- Consider if you have the right pages to offer the information your potential audience will be after. For example, some people don’t want to read services pages, but rather pages on how you help a particular industry, or solve a particular business problem.
- Hire a graphic designer and/or branding expert (with experience in website design) to help you optimise the site from a visual and UX standpoint.
- Test everything. Ask people to use the new website, especially people who fit your client profiles, and note down any paint points, challenges or missing information they noticed in their experience.
2. SEO as a marketing strategy for accountants
SEO stands for search engine optimisation. It’s about optimising your website to help it rank higher in search engines like Google. The higher you rank for search terms related to your services, the more likely it is that potential clients will find you.
Key things to know about SEO:
- It’s a type of long-term, passive marketing. That is, it takes a while to get started, but once it gets going, it can deliver users to your website without you needing to pay for ads, make any sales calls, or anything like that. This makes it highly cost effective over a long period of time, but a poorer short-term solution for quick results.
- It’s both a technical- and content-related activity. It requires technical tweaks at the back end of a website as well as specific use of content (such as SEO-optimised web pages, blog articles, and so on) to help Google find, read and rank your site for a variety of search terms.
- It also takes some research. You’ll need to do ‘keyword research’ to find out what types of search terms people are even using to find services like yours. You may find, for example, that not many people search for your services directly, but they do ask questions about your field that you could answer with blog articles and other resources. See ‘content marketing’ below.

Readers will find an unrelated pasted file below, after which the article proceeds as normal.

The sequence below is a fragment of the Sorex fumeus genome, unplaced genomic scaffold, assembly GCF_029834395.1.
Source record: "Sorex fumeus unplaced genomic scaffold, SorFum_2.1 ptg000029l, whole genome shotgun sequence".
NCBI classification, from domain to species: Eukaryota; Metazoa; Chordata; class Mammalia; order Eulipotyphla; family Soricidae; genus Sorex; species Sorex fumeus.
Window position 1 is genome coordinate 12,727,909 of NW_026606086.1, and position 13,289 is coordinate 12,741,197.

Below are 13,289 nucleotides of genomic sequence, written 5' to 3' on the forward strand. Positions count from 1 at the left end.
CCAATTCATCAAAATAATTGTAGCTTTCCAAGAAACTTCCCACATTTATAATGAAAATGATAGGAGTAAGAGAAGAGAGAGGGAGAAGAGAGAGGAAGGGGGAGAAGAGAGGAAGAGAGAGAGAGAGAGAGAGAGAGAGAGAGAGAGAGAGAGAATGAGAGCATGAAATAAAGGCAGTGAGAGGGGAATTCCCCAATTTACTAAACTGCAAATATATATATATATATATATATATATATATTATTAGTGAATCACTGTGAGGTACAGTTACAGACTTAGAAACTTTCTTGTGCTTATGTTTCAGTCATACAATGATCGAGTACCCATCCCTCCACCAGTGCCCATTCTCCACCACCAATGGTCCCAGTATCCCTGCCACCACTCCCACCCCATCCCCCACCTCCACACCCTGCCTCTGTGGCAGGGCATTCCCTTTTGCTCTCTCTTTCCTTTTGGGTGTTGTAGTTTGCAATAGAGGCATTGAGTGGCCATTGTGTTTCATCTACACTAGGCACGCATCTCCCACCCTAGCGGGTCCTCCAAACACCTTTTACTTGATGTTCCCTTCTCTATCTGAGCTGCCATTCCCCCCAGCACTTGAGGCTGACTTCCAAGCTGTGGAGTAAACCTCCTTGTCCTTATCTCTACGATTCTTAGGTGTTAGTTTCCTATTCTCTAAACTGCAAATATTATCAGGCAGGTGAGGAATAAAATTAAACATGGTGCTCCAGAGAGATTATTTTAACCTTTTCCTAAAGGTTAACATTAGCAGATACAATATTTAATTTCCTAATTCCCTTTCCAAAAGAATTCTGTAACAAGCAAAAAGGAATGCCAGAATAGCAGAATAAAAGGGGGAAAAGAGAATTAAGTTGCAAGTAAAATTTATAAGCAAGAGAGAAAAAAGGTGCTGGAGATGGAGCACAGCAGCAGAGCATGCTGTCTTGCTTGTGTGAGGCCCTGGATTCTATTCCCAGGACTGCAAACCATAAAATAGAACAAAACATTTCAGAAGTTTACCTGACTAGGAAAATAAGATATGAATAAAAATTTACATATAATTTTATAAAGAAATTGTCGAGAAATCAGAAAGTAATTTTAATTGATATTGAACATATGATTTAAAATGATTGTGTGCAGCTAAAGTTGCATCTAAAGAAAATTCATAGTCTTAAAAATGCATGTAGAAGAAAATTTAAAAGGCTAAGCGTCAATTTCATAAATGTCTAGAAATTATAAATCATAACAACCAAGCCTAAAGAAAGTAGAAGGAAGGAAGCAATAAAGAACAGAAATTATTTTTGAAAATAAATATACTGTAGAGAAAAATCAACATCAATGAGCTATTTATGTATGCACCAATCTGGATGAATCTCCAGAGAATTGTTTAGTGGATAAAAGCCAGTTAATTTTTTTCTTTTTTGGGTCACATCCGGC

Effective SEO-based marketing takes serious commitment, as well as specialist know-how. However, it’s also the most cost-effective form of marketing in the long term. The old expression “the best time to plant a tree is twenty years ago, and the second best time is now” is something that applies equally well to marketing with SEO.
Local SEO for accountants and bookkeepers
Local SEO is a branch of search engine optimisation that’s all about making sure you’re found in searches where your physical location is important. It’s also particularly relevant for accountancy firms and bookkeepers.
That’s because, with relationships so important to the industry, many people will be looking for an accountant, bookkeeper or advisor who can meet them face to face. Google knows that, so when you search a term like “accountant” you’ll notice it displays a handy map of where you are, with the profiles of accountancy firms picked out with markers.
Setting up your local SEO properly will mean you’re findable by people close to you who turn to Google looking for accountancy help, or who search using terms like ‘business advisor near me’.
TIP: At a minimum, every accountancy firm should claim their free Google My Business listing, and ensure it’s filled out with the right phone numbers and website details, a compelling business description, some FAQs, and attractive photography.
Learn more about SEO: Moz’s Beginner’s Guide to SEO
3. Content marketing
Content marketing does what it says on the tin – it uses different types of content to get in front of prospects, draw them towards your services, and turn them into clients.
Common types of content include:
- Blog articles